International Day For The Preservation Of The Ozone Layer
While living in Berlin, Germany, over the past two months, I have noticed something strange. All over the city have popped up these small communities of tent-dwellers full of young people living there.
Recently, I have discovered why. These people have decided to go on hunger strike to protest the disastrous effects of climate change. Each day, they gather together and discuss and debate how current politicians around the world have been handling the problem.
Many of them have vowed not to eat until politicians start seeing this problem for the existential crisis that it is. As I write this article, they are now on day 11 of the strike. This means that many of these kids haven't eaten a single thing in 11 days.
Given that the entire world seems to be facing the negative effects of global warming, whether it's the pandemic, forest fires, or uncontrollable storms and floods, it seems appropriate to talk about one initiative that has actually been working.
In 1994, the United Nations General Assembly proclaimed September 16 of each year to be International Day for the Preservation of the Ozone Layer. This date is meant to commemorate the signing, in 1987, of the Montreal Protocol.
The aim of the Montreal Protocol is to protect the ozone layer by advising each country to take measures in controlling the production and consumption of substances that deplete it. The Montreal Protocol was the first treaty in the history of the U.N. to achieve universal ratification.
And the plan has been working. Since 1987, countries have begun phasing out these harmful chemicals which cause ozone layer depletion. As a result, the ozone is healing.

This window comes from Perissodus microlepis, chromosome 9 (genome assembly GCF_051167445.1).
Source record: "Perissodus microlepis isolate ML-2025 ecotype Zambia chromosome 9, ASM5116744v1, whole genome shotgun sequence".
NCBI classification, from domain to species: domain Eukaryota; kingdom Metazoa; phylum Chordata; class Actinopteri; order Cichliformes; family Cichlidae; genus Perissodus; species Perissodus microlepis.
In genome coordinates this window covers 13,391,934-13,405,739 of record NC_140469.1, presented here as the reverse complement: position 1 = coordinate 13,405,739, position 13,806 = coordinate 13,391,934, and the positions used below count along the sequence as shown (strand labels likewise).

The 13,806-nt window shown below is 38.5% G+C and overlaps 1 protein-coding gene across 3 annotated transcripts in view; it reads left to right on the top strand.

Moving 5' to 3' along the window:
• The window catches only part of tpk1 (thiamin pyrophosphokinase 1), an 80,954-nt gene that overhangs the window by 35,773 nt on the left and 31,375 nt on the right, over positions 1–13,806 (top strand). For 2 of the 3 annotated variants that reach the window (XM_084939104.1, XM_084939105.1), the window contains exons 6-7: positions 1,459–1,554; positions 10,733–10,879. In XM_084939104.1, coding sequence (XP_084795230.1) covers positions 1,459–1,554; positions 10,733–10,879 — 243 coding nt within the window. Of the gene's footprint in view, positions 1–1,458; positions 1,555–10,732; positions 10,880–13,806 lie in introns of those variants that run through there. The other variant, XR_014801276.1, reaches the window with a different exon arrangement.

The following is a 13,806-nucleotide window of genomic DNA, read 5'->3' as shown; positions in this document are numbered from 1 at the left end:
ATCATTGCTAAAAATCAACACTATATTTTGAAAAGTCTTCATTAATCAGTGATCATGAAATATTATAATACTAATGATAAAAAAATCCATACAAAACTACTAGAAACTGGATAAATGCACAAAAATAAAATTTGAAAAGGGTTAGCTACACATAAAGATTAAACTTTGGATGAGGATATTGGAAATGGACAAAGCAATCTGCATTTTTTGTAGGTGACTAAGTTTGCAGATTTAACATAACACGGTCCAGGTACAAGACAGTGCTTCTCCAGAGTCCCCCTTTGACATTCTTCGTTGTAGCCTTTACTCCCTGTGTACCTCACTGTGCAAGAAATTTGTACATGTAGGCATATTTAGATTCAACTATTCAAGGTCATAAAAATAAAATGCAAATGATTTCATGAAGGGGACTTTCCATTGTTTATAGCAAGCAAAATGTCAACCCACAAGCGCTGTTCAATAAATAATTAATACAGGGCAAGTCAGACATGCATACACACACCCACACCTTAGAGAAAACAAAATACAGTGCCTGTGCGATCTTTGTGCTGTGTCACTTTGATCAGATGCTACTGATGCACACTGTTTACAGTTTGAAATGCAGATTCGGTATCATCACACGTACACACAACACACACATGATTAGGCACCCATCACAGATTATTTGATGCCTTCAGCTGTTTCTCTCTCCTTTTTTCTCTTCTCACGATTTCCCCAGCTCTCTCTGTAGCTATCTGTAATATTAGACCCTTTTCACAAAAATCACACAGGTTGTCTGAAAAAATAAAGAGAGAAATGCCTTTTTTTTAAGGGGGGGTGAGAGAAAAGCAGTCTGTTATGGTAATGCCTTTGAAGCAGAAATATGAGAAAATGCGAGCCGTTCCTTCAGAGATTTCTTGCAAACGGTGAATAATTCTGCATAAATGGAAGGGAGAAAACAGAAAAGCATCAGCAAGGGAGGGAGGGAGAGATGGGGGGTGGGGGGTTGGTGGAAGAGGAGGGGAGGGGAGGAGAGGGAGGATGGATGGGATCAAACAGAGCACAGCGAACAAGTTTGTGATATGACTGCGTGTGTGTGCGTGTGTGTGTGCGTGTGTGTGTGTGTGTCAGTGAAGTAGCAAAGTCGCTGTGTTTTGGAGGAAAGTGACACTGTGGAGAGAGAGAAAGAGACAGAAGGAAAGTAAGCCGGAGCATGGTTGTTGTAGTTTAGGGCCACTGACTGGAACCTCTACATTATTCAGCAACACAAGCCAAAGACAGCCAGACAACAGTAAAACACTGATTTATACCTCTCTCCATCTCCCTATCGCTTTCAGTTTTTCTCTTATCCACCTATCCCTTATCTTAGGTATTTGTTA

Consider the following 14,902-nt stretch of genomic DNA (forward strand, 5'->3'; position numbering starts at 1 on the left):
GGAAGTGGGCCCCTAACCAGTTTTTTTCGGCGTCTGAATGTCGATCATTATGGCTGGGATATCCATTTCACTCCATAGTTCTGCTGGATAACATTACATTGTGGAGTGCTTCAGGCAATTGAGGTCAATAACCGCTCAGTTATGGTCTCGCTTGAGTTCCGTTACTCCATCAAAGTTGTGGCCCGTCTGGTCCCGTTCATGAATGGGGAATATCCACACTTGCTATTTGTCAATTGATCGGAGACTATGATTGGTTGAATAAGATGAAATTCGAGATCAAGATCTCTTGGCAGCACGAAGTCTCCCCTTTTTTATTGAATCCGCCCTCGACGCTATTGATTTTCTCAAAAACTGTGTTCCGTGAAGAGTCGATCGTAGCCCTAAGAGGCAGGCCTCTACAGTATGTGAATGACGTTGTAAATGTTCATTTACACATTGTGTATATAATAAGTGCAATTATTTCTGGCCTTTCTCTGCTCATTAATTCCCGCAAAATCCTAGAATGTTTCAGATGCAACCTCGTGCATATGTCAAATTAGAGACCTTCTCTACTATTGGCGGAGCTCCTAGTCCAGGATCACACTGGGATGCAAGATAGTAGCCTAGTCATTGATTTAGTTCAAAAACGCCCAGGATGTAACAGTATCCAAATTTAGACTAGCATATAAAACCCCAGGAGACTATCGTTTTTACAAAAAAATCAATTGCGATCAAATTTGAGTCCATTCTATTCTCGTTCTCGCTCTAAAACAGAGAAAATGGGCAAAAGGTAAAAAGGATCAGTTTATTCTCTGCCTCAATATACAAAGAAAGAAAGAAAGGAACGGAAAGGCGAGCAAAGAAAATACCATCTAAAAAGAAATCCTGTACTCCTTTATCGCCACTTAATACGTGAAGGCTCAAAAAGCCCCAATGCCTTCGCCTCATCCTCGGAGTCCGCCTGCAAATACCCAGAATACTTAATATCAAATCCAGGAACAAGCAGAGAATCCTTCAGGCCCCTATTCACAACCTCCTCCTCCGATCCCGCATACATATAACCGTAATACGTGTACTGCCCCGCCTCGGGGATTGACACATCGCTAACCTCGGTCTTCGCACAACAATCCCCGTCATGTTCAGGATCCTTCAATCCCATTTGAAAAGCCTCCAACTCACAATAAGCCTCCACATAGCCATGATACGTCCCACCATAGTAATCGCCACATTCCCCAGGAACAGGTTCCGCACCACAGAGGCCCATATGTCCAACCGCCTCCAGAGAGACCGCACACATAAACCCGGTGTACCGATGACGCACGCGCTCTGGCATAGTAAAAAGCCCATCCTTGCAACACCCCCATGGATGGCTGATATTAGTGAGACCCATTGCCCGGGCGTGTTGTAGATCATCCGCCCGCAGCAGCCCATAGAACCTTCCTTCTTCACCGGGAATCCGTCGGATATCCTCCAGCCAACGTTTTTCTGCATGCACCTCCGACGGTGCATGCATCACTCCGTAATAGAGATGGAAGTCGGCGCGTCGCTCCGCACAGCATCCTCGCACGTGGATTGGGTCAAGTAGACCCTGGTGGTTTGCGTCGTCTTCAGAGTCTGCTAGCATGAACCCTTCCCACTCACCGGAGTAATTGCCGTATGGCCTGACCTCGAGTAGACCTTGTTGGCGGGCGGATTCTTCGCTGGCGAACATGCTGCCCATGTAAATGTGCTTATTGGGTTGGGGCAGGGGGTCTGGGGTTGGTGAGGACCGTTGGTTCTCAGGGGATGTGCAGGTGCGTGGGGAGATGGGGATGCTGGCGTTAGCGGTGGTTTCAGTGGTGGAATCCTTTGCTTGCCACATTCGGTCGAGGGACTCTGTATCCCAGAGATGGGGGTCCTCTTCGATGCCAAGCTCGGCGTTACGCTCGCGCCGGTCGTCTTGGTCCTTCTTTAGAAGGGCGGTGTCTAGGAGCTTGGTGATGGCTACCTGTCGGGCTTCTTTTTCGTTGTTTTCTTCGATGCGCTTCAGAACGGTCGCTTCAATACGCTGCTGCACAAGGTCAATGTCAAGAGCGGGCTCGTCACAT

Not only has the protocol help protect the ozone for future generations, but it has also contributed significantly to global efforts to address climate change. With the hole in the ozone layer almost completely sealed, human health and ecosystems have been protected by limiting the harmful ultraviolet radiation from reaching the earth.
Of course, this is only one step and not nearly enough to curb the damage we, as humans, have had on our planet. However, I think it highlights what we are capable of if and when our global community learns to cooperate and take action to address the climate crisis.
Watching these kids literally starve themselves to bring attention to climate change brings within me feelings of hope and fear. I don't know if the global community and its governments will take the necessary steps in time to curb the problem.
But maybe enough people around the world will start taking notice of the disastrous effects that climate change is having on our planet and our lives. Let September 16, 2021, serve as a reminder for all of us that we do, in fact, have the power to reverse climate change if we all agree to do it together.
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